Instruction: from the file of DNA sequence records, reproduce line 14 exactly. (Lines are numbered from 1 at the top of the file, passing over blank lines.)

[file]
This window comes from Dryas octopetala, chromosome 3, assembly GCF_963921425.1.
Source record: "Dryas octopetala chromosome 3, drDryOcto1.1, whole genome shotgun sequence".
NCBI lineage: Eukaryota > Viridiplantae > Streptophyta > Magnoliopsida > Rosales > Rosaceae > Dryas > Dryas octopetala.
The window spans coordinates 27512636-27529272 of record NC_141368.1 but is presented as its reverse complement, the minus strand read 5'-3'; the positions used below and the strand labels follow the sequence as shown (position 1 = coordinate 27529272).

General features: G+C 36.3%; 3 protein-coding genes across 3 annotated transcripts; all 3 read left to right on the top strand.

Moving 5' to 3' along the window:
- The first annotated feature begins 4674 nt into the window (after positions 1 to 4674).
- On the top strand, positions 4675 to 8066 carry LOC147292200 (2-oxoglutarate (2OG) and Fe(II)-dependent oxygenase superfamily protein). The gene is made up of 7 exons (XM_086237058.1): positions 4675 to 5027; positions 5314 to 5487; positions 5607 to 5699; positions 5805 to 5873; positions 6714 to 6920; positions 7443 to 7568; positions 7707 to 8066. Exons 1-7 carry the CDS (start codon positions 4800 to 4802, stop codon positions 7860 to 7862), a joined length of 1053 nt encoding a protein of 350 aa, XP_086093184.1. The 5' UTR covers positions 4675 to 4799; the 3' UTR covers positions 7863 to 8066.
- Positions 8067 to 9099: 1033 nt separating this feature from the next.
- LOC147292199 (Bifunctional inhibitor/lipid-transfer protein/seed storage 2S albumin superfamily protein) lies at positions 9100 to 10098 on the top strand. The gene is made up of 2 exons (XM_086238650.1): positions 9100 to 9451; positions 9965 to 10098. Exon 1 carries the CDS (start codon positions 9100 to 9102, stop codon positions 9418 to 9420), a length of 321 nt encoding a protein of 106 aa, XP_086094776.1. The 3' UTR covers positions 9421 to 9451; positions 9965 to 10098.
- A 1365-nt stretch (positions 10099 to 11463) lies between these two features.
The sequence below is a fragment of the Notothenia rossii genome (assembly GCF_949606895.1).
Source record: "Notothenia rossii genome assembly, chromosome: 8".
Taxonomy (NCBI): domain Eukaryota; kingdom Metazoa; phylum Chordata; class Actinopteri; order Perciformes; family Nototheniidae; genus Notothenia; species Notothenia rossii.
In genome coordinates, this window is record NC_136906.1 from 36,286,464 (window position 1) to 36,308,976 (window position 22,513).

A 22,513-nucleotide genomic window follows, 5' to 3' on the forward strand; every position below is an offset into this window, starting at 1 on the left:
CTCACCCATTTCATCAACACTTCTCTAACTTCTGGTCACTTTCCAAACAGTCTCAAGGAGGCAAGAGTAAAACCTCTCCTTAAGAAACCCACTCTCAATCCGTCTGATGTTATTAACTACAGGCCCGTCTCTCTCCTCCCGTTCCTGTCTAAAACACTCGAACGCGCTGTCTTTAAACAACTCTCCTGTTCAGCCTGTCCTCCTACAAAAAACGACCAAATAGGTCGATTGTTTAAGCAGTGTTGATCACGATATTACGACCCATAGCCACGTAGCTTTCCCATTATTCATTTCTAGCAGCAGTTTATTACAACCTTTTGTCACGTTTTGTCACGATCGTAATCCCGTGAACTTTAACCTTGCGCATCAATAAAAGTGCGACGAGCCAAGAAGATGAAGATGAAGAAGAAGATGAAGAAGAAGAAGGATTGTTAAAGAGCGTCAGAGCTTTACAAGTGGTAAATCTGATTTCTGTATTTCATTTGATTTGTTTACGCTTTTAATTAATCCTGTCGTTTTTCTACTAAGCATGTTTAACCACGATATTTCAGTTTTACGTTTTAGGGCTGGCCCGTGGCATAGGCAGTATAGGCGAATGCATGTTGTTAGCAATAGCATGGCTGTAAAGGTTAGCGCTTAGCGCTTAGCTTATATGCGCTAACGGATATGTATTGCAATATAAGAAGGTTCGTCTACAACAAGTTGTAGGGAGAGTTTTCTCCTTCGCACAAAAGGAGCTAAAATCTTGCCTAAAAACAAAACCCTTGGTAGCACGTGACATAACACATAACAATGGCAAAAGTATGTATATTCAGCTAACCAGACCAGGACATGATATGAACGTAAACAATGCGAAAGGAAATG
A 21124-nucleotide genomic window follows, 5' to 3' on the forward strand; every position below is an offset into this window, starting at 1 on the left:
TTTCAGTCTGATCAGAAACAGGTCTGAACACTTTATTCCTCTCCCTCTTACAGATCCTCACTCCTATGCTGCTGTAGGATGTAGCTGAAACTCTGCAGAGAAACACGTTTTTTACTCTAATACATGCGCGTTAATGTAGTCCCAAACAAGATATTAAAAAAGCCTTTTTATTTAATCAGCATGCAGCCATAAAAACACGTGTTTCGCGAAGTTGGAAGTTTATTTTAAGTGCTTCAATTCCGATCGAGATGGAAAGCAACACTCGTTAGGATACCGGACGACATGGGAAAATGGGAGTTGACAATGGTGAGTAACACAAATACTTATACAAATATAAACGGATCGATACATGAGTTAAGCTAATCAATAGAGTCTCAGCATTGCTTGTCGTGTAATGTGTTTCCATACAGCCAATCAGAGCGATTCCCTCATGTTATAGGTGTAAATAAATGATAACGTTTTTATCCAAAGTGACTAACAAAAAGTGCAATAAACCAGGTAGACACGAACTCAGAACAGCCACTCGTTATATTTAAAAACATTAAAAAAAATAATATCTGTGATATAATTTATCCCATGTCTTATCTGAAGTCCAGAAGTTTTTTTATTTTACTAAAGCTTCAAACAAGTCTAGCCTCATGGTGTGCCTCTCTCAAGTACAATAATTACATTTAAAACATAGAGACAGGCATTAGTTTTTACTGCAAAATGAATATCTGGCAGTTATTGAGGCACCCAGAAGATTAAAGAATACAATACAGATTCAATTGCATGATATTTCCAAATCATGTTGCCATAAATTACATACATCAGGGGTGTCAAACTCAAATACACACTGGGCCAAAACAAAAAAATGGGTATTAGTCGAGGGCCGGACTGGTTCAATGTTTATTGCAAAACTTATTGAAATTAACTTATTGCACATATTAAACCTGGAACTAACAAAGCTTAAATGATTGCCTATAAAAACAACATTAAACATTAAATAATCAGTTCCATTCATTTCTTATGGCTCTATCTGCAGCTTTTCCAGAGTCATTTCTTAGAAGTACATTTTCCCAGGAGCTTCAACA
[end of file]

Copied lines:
Taxonomy (NCBI): domain Eukaryota; kingdom Metazoa; phylum Chordata; class Actinopteri; order Perciformes; family Nototheniidae; genus Notothenia; species Notothenia rossii.